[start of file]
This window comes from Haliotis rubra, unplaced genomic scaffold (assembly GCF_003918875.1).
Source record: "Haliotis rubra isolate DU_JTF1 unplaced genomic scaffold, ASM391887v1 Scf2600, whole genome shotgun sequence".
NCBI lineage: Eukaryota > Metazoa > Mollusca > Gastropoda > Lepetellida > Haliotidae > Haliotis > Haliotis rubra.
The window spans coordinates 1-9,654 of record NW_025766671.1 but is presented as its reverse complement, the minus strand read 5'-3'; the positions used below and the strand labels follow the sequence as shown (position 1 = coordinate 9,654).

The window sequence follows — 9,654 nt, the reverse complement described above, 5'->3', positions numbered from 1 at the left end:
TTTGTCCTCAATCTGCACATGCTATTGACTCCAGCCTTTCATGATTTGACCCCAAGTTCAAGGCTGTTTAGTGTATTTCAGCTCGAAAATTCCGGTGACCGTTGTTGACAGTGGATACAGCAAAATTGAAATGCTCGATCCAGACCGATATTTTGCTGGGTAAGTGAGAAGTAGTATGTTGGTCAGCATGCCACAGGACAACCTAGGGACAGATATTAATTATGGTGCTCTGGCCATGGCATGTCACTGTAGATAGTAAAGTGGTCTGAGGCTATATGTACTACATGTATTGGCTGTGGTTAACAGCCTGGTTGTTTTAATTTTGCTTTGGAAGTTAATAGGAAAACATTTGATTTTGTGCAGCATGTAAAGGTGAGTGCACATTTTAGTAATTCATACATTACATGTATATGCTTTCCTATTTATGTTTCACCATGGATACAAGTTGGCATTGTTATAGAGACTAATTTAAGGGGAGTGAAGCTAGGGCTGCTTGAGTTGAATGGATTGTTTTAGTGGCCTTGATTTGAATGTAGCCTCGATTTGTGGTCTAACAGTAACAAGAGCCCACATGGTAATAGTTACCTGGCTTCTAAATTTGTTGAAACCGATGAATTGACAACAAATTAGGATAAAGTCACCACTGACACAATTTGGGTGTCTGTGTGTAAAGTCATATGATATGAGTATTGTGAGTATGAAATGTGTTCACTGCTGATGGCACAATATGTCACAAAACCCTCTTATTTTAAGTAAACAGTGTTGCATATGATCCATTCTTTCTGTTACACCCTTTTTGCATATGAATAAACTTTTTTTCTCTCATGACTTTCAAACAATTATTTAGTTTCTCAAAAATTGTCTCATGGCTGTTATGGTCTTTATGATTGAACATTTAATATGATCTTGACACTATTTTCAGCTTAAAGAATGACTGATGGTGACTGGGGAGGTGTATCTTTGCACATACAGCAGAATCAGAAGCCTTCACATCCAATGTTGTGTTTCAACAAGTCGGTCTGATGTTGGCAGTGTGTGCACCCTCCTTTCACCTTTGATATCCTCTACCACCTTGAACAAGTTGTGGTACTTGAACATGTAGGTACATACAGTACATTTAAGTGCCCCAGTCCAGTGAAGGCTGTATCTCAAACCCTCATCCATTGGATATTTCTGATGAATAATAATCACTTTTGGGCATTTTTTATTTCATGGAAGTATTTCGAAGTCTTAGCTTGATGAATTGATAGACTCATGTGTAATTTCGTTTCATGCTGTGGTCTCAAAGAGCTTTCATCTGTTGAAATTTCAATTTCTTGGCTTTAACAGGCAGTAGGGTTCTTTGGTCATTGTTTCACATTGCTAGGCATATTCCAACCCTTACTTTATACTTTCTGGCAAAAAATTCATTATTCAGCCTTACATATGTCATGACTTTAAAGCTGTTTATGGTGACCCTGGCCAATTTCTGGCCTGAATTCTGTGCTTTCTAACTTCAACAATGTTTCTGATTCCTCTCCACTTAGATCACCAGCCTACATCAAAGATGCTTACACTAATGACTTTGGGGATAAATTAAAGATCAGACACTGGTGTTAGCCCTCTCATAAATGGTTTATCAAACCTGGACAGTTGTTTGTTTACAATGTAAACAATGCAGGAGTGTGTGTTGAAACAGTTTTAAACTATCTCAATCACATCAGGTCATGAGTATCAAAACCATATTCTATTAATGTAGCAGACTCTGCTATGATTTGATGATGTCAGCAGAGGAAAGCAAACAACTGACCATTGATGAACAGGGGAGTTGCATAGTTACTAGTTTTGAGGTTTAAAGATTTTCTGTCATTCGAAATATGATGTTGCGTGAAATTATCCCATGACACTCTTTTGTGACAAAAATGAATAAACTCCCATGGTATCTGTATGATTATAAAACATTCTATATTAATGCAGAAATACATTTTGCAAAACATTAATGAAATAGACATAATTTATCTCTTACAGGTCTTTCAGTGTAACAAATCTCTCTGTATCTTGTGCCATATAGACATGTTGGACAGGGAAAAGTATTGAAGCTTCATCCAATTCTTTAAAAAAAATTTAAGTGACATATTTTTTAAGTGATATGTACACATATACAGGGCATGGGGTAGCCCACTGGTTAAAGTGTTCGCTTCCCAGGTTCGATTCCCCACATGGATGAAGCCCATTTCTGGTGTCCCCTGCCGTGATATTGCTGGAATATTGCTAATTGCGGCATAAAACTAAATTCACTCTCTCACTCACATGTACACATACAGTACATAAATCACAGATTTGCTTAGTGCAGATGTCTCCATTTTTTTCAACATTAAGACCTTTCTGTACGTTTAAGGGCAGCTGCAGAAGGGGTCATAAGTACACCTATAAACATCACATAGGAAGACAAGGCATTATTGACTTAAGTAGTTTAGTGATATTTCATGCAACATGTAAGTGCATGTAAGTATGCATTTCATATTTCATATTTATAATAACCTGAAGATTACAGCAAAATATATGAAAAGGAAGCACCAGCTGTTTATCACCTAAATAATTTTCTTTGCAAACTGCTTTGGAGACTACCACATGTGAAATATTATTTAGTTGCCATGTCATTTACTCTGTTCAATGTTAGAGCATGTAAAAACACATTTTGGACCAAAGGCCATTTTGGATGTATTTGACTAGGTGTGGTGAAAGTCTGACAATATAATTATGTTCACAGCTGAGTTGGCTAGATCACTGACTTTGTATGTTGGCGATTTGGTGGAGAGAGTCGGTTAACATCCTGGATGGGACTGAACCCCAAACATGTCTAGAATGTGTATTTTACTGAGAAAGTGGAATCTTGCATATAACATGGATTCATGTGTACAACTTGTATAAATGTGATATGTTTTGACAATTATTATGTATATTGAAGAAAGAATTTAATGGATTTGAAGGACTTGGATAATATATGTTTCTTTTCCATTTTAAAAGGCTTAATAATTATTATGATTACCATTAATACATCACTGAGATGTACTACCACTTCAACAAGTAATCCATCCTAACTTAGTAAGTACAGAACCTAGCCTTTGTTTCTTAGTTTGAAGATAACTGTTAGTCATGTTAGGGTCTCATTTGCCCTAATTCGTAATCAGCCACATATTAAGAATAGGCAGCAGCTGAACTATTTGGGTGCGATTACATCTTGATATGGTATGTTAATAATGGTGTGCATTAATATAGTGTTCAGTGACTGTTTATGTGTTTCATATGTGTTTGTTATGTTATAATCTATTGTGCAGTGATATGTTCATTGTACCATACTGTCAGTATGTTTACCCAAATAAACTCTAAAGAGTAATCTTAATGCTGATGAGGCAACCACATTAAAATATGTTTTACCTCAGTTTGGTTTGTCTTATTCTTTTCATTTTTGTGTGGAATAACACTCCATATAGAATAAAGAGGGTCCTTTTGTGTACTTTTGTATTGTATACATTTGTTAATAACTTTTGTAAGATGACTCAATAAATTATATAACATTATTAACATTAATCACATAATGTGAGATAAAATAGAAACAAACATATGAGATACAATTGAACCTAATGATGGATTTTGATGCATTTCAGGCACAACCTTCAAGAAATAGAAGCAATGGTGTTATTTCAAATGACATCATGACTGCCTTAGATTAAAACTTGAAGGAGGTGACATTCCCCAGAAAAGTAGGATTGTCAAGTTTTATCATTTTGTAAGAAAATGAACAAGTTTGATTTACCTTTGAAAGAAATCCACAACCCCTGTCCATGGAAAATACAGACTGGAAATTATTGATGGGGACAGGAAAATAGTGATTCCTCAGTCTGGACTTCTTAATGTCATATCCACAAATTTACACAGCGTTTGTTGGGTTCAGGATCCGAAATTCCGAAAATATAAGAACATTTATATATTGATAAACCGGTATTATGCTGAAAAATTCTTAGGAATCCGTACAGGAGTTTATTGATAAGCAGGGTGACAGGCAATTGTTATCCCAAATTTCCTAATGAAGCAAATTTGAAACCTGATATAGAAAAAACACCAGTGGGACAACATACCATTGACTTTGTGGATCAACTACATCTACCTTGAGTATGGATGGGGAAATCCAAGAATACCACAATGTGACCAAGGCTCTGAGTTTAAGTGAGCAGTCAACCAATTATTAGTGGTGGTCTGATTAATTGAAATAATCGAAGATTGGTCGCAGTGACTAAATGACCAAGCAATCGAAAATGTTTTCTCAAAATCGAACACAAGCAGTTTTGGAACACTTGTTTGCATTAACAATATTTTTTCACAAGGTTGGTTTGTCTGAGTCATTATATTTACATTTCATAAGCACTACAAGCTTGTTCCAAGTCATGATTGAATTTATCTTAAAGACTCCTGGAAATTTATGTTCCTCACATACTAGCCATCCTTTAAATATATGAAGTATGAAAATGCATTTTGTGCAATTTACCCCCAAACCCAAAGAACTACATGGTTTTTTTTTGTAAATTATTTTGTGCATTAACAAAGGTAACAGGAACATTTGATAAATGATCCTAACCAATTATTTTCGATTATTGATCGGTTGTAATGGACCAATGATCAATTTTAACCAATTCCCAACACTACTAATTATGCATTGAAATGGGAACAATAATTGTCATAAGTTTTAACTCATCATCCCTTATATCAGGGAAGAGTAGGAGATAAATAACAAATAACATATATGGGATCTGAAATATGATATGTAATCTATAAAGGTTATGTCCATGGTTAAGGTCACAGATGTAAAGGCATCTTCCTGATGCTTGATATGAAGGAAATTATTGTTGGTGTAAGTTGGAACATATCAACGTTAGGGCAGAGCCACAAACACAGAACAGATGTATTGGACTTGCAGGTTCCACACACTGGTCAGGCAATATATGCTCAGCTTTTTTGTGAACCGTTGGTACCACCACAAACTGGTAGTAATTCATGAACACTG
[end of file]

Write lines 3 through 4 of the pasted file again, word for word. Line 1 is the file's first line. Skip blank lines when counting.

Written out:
NCBI lineage: Eukaryota > Metazoa > Mollusca > Gastropoda > Lepetellida > Haliotidae > Haliotis > Haliotis rubra.
The window spans coordinates 1-9,654 of record NW_025766671.1 but is presented as its reverse complement, the minus strand read 5'-3'; the positions used below and the strand labels follow the sequence as shown (position 1 = coordinate 9,654).